Keystone XL pipeline takes centre stage at Washington protest – by Mitch Potter (Toronto Star – February 18, 2013)

The Toronto Star has the largest circulation in Canada. The paper has an enormous impact on federal and Ontario politics as well as shaping public opinion.

Tens of thousands of protesters gathered in Washington to demand President Barack Obama stop the Keystone XL pipeline from Canada.

WASHINGTON—Canada’s carbon-intensive oilsands industry was the guest of dishonour in Washington on Sunday, where the largest in a series of nationwide climate rallies demanded President Barack Obama call a halt to the controversial Keystone XL pipeline.

Though precise numbers were in dispute — organizers claimed upwards of 50,000 supporters, with other media assessments suggesting half as many — activists appeared to have met their target of achieving the country’s largest-ever climate rally.

But there was no disputing TransCanada’s proposed Keystone XL pipeline was the anti-star of the Forward On Climate protests, which included companion rallies in more than 20 U.S. cities from here to San Francisco.

“Keystone XL is the flashpoint,” said Carl Whiting of Madison, Wis., who marched in a Grim Reaper costume. “I recognize that it’s clearly not enough to just to stop a single pipeline from Canada. But it will be a huge first step.”

Whiting’s words were echoed in chants, placards and speeches in front of the Washington Monument, where a series of speakers including Michael Brune, executive director of the Sierra Club, connected the climate dots between oilsands and Superstorm Sandy.

Brune, a native of the Jersey Shore, made news a few days earlier, becoming the first leader in the group’s 120-year history to be arrested in an act of civil disobedience after tying himself to the White House gates.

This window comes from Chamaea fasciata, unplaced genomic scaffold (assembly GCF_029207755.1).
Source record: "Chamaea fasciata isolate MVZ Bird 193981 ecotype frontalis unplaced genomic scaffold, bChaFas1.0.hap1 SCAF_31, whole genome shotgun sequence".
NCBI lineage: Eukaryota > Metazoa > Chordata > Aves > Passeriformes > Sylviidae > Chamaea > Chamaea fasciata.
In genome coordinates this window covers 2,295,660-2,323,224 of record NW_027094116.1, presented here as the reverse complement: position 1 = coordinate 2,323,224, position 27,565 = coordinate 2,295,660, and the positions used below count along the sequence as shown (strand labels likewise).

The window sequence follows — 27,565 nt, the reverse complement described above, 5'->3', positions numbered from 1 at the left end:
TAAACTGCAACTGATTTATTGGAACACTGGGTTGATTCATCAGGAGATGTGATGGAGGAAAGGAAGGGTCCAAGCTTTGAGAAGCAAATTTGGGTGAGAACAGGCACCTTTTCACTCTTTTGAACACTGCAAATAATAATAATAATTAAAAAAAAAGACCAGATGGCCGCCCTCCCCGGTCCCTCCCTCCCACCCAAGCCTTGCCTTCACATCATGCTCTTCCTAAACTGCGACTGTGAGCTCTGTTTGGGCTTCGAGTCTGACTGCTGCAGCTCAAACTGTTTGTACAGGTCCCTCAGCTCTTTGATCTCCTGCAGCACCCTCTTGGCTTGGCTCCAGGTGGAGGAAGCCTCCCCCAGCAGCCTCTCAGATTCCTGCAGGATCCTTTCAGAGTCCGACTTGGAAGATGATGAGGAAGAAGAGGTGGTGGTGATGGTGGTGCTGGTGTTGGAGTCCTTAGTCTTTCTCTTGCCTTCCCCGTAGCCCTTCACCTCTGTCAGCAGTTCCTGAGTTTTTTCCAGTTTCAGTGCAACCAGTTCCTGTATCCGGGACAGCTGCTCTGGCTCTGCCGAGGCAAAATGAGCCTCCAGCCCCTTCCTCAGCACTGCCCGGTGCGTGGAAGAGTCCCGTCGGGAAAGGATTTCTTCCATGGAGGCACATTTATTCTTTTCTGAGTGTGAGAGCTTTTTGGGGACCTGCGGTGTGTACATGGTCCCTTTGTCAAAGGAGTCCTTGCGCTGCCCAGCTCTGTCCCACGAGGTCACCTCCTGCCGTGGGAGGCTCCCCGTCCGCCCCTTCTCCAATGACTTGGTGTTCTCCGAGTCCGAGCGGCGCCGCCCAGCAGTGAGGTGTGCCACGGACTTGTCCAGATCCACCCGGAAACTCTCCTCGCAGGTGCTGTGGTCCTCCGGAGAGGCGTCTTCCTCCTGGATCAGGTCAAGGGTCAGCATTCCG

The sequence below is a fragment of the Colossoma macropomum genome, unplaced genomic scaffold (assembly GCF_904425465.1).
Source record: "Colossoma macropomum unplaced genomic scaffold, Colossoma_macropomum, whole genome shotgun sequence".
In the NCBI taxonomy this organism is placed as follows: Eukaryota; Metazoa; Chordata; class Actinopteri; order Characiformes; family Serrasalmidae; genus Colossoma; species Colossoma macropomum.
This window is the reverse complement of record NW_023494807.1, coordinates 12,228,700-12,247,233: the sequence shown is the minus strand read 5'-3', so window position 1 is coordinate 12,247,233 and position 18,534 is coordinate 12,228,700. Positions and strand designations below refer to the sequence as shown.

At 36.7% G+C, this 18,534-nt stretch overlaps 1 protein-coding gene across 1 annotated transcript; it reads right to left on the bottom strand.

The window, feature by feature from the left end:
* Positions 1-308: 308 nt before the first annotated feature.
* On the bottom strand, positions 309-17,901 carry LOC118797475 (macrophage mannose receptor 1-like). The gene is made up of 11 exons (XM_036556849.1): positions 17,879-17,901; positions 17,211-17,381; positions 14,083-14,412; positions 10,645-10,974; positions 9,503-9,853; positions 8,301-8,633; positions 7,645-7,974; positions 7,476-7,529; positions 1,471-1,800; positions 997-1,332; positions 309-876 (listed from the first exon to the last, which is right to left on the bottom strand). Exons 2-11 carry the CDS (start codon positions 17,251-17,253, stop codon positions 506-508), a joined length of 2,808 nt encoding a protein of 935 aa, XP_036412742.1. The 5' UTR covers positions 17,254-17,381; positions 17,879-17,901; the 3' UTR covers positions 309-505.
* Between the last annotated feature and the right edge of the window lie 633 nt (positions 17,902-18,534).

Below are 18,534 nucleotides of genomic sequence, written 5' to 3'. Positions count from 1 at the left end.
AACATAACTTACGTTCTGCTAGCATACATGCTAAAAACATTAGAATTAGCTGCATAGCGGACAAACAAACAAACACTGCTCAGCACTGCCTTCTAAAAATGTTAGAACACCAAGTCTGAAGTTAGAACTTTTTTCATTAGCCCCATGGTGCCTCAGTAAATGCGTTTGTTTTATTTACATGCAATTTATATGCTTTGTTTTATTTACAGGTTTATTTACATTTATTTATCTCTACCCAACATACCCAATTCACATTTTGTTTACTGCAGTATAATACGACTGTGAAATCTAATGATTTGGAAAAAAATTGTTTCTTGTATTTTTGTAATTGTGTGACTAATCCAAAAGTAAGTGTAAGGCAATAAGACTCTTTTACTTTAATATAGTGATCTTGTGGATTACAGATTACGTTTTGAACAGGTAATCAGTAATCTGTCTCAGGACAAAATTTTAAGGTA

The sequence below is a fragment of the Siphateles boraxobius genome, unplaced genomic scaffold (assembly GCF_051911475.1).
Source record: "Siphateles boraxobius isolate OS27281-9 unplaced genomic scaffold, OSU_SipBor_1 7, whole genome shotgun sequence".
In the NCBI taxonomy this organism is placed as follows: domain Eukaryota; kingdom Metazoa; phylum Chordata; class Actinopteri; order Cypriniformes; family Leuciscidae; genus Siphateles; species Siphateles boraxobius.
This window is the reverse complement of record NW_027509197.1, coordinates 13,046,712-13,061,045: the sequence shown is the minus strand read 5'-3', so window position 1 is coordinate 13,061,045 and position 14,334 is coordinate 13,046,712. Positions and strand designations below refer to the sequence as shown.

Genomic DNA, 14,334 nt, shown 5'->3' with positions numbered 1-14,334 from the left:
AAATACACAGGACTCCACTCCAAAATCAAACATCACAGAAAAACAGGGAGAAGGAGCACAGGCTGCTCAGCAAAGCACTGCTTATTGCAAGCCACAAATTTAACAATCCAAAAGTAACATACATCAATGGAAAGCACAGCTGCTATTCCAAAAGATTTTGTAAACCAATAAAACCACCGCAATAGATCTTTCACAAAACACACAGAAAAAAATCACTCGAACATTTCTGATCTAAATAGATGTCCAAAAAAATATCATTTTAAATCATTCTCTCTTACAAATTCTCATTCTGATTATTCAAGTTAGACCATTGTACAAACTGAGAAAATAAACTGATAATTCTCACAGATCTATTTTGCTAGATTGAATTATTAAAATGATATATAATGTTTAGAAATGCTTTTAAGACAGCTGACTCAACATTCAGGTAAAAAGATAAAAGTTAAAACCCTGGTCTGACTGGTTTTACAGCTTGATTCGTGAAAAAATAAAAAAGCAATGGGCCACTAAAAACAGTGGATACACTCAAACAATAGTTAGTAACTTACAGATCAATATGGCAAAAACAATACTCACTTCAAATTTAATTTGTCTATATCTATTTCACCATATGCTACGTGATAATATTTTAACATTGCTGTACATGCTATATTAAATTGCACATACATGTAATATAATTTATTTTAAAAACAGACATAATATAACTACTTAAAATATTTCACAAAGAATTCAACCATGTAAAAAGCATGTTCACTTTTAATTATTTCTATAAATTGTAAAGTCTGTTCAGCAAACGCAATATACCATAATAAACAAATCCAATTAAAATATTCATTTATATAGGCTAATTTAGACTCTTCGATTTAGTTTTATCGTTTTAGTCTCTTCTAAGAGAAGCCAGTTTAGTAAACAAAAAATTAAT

On Sunday, Brune railed anew on Keystone XL, describing the destruction of his childhood home when Sandy made landfall in late October and pointing to the Alberta oilsands as a corresponding cause.

“President Obama, you hold a pen with the executive power of hope in your hands,” Brune told the rally. “Write down these words: ‘I reject the Keystone XL pipeline.’ ”

By mid-afternoon, protesters enwrapped three sides of the White House, many live-streaming their own broadcasts online. But the raucous chants for dialogue — “Hey, Obama, come on out, we’ve got some (expletive) to talk about” — fell on deaf ears, with the president on a long-weekend golfing holiday five states south.

Canadian officials, together with the oil industry, are scrambling to neutralize the renewed tensions over the pipeline, insisting the oilsands carbon impact is overblown, pointing out labour and state proponents of the Alberta-to-Texas pipeline, and quietly lobbying Congress to bring more individual lawmakers onside.

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